Four clinical diagnoses appears to be too ambitious a goal at the moment. Consider focusing on Normal plus just a single diagnosis. Additionally, each of the listed diagnoses has several specialized conditions within it. Consider filtering e.g. HYP down to just Left Ventricular Hypertrophy. After your model is performing well and you have a good understanding of the situation, then you'll want to revisit the topic and tackle more ambitious goals.

biological underpinnings

Before you even get to a binary classifier for one specific diagnosis, it seems like you would want to augment the input waveform with at least three one-hot encoded synthetic signals:

  • P wave
  • QRS complex
  • T wave

Each corresponds to a distinct physical phenomenon occurring in the organism under study, which will be directly related to forming a diagnosis that a specific bit of anatomy is misbehaving. You could train a model without them; perhaps the model would infer the structure given enough input. But why force the model to recapitulate so much hard work that has already been done for you in the literature?

To focus on just one of your proposed diagnoses, I can't imagine how a clinician or a model could decide on STTC without having some representation of ST depression or elevation. It seems pretty fundamental, yet your preprocessing procedure makes no mention of it.

model selection

You went through a process of choosing one modeling technique from a whole zoo of available ML models. You didn't write down any details of that process, indicating why you thought one or another candidate was more or less suitable. A maintenance engineer will not be able to revisit that thought process a year from now when requirements have changed, since there is no record of it.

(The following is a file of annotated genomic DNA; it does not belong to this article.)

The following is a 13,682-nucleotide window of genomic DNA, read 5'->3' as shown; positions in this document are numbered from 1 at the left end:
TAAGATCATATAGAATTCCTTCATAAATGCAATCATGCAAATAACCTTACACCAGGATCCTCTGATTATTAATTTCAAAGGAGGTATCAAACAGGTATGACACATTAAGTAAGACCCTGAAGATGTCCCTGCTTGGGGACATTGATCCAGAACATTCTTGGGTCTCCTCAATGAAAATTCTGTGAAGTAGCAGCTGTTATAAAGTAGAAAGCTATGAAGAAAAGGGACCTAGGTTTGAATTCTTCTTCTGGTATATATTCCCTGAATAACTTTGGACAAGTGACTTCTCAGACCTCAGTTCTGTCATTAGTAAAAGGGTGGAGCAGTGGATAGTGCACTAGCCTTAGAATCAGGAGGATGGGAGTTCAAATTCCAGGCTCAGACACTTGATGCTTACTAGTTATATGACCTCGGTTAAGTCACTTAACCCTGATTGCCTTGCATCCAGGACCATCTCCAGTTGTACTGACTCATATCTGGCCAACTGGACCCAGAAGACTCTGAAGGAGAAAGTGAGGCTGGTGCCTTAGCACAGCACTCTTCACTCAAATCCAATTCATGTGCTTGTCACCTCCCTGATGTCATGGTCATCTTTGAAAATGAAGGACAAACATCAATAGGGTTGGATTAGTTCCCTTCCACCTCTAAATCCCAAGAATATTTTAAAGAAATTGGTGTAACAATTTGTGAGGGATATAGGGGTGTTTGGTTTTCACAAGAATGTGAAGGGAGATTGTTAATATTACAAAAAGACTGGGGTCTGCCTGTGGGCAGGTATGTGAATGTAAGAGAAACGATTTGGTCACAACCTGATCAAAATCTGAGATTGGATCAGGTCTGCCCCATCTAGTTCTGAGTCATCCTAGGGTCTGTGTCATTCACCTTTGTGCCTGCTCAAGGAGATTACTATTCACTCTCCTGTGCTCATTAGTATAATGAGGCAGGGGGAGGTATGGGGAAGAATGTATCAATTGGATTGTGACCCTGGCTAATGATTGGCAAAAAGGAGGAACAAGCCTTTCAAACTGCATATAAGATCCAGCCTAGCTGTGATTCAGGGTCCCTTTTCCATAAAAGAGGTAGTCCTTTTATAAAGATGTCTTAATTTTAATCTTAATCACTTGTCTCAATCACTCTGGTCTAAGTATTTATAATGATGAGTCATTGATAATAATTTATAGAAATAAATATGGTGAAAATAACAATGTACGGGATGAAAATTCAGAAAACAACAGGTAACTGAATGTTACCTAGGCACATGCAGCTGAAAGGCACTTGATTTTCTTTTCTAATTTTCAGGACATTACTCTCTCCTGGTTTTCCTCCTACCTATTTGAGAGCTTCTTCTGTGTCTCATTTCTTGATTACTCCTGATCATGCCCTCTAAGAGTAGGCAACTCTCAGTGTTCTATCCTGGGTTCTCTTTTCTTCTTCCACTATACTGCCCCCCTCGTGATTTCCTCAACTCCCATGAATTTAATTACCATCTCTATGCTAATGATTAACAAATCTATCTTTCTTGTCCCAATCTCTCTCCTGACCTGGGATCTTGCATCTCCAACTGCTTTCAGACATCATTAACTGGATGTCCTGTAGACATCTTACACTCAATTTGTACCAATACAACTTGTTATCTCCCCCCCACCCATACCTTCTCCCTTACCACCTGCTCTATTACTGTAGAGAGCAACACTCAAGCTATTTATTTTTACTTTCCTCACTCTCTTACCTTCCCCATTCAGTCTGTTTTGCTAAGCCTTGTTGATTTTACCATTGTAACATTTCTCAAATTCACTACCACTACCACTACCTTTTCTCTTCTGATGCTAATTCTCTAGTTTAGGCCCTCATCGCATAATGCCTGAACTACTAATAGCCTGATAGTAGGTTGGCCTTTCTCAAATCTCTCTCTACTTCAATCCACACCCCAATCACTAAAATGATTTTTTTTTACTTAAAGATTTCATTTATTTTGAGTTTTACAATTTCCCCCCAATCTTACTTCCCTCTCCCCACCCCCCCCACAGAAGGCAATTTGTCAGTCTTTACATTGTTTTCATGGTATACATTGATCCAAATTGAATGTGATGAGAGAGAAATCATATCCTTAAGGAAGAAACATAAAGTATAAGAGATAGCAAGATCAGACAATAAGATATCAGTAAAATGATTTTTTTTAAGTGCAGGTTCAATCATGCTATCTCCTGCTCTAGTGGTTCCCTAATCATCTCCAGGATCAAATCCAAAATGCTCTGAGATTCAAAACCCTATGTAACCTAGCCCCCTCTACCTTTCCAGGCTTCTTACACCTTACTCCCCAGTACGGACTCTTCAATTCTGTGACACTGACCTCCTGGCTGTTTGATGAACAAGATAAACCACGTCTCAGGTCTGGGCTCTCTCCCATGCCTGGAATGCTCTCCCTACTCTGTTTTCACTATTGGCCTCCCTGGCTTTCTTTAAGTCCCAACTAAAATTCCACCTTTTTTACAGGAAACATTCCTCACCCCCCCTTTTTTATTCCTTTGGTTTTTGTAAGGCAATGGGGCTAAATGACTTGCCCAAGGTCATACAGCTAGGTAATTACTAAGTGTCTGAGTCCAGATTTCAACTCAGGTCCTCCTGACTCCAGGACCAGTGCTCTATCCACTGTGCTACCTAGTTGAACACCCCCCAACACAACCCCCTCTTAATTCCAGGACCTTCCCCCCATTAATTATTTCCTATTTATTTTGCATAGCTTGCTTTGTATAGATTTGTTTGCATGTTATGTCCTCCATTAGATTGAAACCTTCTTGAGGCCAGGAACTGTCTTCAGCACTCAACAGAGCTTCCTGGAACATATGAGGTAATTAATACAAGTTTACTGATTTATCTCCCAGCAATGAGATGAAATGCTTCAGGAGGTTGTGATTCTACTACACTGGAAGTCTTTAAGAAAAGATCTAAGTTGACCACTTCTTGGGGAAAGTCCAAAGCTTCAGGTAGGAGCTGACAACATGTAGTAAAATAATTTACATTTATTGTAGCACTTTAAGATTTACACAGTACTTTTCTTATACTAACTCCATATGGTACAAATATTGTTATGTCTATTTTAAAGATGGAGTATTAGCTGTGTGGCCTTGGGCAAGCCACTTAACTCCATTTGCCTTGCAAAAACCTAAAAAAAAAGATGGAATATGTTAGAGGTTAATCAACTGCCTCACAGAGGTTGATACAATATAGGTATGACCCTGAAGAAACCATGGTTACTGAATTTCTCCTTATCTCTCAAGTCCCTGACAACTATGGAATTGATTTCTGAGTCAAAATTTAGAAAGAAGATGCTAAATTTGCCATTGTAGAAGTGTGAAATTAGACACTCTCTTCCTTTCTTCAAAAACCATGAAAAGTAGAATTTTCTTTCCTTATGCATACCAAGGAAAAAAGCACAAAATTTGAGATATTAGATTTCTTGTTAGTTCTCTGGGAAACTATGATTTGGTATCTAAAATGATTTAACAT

Any advice on how to improve the performance of my Random Forest model on this ECG dataset

It's not clear that RF is even a relevant choice. Yes, it is "impedance matched" in the sense that it accepts inputs of the form you have, and produces classifications of the desired form.

But how did you expect it to make those decisions? When you manually inspect a few of the top decision trees, what feature is it deciding on? Does it make intuitive sense to you? Would it make sense to a clinician? Asking RF to interpret a raw waveform isn't always a good match.

We can easily find the heart rate mean & SD.

I'm no heart expert, but for RF to succeed I would expect it would need carefully curated synthetic features such as counts of exceptional events per hundred heart beats, maybe weak beat, skipped beat, too long by one SD, that sort of thing. Those I can see RF using for good diagnoses.

error

There are several explanations for poor training performance, such as low quality / noisy input data. But a big one is bias induced by inappropriate choice of model. Currently your hypothesis is that there's a Generating Process in the world which resembles RF decisions and so will be well modeled by it. Now, that may be true for the default rate on auto loans, where a credit score decision tree can numerically capture aspects of the economy relevant to loan repayment. But in the present biophysical situation, I'm afraid I'm just not yet seeing it.

Recommend you review the literature, examine reported error measures, and use that to inform a new choice of model for this project.